All of this together feels to me as if it serves as an opportunity to legitimize military involvement in our education institutions and also as a means for the possible co-opting of the hackerspace movement by the military. Hackerspaces have formed as a ground up phenomena, first starting in Europe and then spreading to America during the last few years (Mitch Altman played a key role in this effort, I should point out). No governmental entity or program created these workshops and educational spaces. We did it ourselves as a DIY movement. I fear the influence of government money (which is often called “free money” by folks) on our independence. There is also the issue that many of us, as individuals, have been supportive of anti-establishment movements like Occupy and one wonders how government backing would affect the kinds of activities and speech groups or people are willing to support.
At the end of the day, though, I’d like to see educational departments fund education, not military departments. While I understand the argument that it is our tax dollars and we should take education funding where we can get it, I do not believe that there is any such thing as “free money.” Money, or funding, always has implicit or explicit strings attached. There is a reason that people are giving it out, after all, and attached agendas. This doesn’t make DARPA or even Make bad actors in any sense but it does mean that we should think long and hard about these issues, especially when it comes to the funding of the education of children or the potentially changing effects on the organizations and movement that we have worked so hard to build.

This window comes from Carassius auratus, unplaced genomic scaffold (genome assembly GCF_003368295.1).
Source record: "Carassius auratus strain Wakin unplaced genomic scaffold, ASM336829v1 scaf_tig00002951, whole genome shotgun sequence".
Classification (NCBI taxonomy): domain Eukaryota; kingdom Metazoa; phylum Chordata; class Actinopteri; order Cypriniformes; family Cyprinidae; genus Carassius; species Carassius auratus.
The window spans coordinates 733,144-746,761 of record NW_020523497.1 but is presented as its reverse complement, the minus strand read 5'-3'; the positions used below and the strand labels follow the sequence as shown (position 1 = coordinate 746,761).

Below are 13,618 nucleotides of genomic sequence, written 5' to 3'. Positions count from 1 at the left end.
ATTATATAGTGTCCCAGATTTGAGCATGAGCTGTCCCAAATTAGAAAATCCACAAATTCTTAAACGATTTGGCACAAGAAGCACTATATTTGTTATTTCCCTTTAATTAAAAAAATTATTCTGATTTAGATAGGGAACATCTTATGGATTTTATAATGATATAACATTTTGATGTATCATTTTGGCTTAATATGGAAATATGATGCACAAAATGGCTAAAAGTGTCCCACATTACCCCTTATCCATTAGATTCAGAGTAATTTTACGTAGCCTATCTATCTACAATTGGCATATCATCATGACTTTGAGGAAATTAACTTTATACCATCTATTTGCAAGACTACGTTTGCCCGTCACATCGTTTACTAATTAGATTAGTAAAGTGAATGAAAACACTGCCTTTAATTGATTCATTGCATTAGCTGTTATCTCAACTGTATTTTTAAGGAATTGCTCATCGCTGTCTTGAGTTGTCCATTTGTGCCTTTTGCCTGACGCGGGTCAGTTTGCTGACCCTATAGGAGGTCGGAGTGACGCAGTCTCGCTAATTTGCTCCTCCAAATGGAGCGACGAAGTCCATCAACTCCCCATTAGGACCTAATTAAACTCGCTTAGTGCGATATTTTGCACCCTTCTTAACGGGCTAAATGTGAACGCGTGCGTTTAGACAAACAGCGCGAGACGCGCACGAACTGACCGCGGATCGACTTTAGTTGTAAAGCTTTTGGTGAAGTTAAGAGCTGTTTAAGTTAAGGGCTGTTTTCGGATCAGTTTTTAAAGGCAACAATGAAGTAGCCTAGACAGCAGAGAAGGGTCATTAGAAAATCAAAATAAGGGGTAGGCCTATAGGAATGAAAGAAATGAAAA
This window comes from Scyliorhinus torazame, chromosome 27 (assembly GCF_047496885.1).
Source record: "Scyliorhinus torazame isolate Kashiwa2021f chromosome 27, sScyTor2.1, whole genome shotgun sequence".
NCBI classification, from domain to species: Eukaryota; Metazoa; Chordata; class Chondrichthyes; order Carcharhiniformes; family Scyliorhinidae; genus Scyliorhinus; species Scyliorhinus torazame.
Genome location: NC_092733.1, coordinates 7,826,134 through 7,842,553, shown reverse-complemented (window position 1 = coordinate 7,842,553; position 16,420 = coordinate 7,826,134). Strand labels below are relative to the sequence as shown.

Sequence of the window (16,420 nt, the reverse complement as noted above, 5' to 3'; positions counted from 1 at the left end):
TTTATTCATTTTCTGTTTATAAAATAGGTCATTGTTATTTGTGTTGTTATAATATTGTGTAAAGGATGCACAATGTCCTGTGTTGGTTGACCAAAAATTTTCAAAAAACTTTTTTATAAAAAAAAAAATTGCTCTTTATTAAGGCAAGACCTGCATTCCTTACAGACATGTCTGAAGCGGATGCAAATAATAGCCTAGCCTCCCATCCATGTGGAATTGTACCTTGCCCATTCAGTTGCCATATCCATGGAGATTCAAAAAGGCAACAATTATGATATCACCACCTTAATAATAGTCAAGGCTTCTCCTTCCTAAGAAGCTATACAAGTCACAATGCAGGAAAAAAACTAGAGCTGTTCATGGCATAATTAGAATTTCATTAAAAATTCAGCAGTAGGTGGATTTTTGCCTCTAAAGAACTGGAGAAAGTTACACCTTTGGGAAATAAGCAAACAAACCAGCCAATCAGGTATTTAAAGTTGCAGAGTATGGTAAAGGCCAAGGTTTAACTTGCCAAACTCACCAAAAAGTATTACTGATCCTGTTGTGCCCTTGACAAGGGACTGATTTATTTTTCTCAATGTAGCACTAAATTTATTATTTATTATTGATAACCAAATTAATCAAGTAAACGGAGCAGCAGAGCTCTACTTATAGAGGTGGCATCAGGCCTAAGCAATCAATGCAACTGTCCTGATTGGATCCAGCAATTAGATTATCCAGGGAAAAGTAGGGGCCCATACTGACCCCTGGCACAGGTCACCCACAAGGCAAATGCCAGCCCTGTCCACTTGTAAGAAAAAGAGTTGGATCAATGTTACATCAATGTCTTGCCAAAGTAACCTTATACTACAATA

I would use this as a call for more transparency and dialogue on DARPA and its grants to various organizations and individuals. Let’s get everyone talking, not simply flaming one another and drawing lines in the sand. I’ve had several brief e-mail exchanges with Dale Dougherty about this and I’ve found him to be a perfectly rational and well intentioned individual. I think there is room for all of us to have differences of opinion but I also think that there should be an open discussion, if not debate, on all of the issues around this and the reasons why this is acting as a lightning rod for many of us.